Anthony Trollope

His [Trollope's] great, his incontestable merit, was a complete appreciation of the usual ... he felt all daily and immediate things as well as saw them; felt them in a simple, direct, salubrious way, with their sadness, their gladness, their charm, their comicality, all their obvious and measurable meanings ... Trollope will remain one of the most trustworthy, though not one of the most eloquent of writers who have helped the heart of man to know itself ... A race is fortunate when it has a good deal of the sort of imagination of imaginative feeling that had fallen to the share of Anthony Trollope; and in this possession our English race is not poor. -- Henry James

Of all novelists in any country, Trollope best understands the role of money. Compared with him even Balzac is a romantic. -- W H Auden

Anthony Trollope (1815-1882), the son of a failed barrister, was a prolific Victorian writer.

Trollope carried out most of his writings whilst working as a civil servant in The Post Office. Whilst at The Post Office he invented the red pillar box.

The Warden (1855), Barchester Towers (1857) and several other novel in the series was a a highly critical, cynical and very witty look at church life, its politics and hypocrisies.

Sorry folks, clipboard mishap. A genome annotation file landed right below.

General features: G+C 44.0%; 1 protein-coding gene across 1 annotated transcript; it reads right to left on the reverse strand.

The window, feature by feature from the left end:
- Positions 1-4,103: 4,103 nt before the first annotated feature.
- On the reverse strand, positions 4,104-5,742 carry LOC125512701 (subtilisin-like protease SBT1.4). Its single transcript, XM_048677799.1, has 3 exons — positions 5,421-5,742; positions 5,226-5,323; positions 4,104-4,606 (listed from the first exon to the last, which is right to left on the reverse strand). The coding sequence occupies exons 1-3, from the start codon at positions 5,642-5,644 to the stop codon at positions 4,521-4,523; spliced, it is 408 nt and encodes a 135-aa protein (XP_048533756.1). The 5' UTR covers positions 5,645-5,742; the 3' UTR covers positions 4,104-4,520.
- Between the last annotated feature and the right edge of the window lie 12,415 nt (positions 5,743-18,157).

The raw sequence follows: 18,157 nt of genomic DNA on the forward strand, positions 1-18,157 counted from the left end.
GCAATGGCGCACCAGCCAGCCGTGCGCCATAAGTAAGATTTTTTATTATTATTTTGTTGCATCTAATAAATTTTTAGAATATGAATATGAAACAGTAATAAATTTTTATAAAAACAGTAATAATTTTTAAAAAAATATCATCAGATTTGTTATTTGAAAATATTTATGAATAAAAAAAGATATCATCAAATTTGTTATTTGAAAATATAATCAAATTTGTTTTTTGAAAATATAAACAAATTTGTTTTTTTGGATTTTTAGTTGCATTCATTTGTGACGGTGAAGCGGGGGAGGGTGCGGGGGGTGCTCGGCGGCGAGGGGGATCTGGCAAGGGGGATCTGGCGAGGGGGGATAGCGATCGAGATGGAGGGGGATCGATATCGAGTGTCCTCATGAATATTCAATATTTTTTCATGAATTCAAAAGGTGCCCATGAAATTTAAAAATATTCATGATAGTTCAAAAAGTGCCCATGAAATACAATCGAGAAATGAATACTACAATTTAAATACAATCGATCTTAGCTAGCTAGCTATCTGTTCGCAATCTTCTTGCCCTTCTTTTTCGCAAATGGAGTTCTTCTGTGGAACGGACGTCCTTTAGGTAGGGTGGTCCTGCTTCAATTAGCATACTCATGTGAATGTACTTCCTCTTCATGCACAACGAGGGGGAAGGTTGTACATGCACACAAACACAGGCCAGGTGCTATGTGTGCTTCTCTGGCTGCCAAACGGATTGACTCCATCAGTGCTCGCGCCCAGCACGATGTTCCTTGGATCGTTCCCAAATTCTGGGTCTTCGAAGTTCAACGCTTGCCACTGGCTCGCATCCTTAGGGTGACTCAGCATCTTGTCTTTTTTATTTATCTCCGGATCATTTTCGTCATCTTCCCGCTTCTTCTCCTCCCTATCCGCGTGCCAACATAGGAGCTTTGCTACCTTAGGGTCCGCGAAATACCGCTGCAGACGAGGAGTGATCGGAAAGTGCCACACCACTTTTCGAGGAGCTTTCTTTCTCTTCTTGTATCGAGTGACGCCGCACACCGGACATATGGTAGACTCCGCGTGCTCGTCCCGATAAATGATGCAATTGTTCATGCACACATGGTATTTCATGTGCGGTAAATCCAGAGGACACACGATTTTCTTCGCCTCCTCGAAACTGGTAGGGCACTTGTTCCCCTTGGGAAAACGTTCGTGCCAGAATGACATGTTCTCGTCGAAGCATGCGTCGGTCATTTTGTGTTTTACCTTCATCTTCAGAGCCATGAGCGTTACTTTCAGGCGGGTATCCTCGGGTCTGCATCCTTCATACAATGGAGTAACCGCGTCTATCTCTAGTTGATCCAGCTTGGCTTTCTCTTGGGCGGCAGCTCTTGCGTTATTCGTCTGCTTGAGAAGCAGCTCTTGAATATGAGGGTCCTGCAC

Trollope is the first English writer to write a series of books that form a series.

His contemporaries were Thackeray, George Eliot, Wilkie Collins and G H Lewes.

Henry James was a vocal critic of Trollope, although in later years he seems to have mellowed.

I had to study The Warden at college for English literature, and had it not been for an excellent dramatisation of the Chronicles of Barsetshire (as the series of which The Warden was the first is known), by BBC Radio 4 in their Classic serial slot, I would have been put off Trollope for life. Which only goes to show how inappropriate choice of reading material can put people off good literature for life. Luckily for me that did not happen.

I found Barchester Towers left in my local Library as a BookCrossing book. [see BCID: 4859647]

(c) Keith Parkins 2007 -- June 2007 rev 0